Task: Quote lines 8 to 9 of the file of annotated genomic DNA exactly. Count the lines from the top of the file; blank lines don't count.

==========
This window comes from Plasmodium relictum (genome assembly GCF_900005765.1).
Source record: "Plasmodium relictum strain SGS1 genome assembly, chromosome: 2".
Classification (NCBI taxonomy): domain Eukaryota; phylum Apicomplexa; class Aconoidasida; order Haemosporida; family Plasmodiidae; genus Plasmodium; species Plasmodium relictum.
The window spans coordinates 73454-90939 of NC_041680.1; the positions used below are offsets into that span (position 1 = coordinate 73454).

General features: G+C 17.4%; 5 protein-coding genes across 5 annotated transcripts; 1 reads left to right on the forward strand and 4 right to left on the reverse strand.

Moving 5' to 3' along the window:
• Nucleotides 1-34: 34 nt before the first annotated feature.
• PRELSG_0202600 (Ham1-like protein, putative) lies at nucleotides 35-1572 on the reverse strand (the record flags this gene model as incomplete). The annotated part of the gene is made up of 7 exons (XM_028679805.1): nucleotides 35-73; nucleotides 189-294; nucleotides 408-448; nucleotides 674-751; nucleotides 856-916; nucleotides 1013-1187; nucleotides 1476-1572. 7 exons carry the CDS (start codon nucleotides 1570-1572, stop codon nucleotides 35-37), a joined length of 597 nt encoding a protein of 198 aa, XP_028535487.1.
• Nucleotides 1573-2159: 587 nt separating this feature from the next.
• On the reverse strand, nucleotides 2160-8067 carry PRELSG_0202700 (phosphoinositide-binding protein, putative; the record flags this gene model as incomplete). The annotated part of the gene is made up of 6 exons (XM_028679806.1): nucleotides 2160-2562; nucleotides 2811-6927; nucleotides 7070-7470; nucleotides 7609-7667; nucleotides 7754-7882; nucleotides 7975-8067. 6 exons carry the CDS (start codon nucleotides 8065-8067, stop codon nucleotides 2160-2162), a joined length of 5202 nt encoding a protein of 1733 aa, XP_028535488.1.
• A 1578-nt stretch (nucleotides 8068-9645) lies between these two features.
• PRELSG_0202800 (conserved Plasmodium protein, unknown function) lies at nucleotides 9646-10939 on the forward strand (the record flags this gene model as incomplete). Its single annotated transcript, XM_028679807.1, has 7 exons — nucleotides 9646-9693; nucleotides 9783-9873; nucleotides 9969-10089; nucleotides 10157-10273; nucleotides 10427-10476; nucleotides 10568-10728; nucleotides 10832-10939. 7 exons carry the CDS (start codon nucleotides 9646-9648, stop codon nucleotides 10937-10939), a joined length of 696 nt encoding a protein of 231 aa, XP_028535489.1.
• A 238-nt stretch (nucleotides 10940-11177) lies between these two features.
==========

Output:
• PRELSG_0202600 (Ham1-like protein, putative) lies at nucleotides 35-1572 on the reverse strand (the record flags this gene model as incomplete). The annotated part of the gene is made up of 7 exons (XM_028679805.1): nucleotides 35-73; nucleotides 189-294; nucleotides 408-448; nucleotides 674-751; nucleotides 856-916; nucleotides 1013-1187; nucleotides 1476-1572. 7 exons carry the CDS (start codon nucleotides 1570-1572, stop codon nucleotides 35-37), a joined length of 597 nt encoding a protein of 198 aa, XP_028535487.1.
• Nucleotides 1573-2159: 587 nt separating this feature from the next.